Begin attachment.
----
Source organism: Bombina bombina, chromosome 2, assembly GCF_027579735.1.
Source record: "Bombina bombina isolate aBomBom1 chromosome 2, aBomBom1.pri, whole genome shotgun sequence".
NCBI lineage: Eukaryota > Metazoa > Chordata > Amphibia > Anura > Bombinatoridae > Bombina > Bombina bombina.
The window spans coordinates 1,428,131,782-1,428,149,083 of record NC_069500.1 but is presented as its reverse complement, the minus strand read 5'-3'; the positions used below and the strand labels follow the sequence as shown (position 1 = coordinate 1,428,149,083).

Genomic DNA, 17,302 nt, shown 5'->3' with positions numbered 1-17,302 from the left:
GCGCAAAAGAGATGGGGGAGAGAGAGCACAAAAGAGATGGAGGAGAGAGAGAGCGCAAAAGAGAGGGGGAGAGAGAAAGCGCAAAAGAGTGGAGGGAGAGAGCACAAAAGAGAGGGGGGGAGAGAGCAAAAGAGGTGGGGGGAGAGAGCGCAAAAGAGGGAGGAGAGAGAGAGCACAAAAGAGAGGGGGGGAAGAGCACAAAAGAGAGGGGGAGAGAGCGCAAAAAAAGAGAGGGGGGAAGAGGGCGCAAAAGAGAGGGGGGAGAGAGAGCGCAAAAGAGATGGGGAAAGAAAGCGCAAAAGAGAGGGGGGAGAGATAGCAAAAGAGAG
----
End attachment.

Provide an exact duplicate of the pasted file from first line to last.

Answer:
Source organism: Bombina bombina, chromosome 2, assembly GCF_027579735.1.
Source record: "Bombina bombina isolate aBomBom1 chromosome 2, aBomBom1.pri, whole genome shotgun sequence".
NCBI lineage: Eukaryota > Metazoa > Chordata > Amphibia > Anura > Bombinatoridae > Bombina > Bombina bombina.
The window spans coordinates 1,428,131,782-1,428,149,083 of record NC_069500.1 but is presented as its reverse complement, the minus strand read 5'-3'; the positions used below and the strand labels follow the sequence as shown (position 1 = coordinate 1,428,149,083).

Genomic DNA, 17,302 nt, shown 5'->3' with positions numbered 1-17,302 from the left:
GCGCAAAAGAGATGGGGGAGAGAGAGCACAAAAGAGATGGAGGAGAGAGAGAGCGCAAAAGAGAGGGGGAGAGAGAAAGCGCAAAAGAGTGGAGGGAGAGAGCACAAAAGAGAGGGGGGGAGAGAGCAAAAGAGGTGGGGGGAGAGAGCGCAAAAGAGGGAGGAGAGAGAGAGCACAAAAGAGAGGGGGGGAAGAGCACAAAAGAGAGGGGGAGAGAGCGCAAAAAAAGAGAGGGGGGAAGAGGGCGCAAAAGAGAGGGGGGAGAGAGAGCGCAAAAGAGATGGGGAAAGAAAGCGCAAAAGAGAGGGGGGAGAGATAGCAAAAGAGAG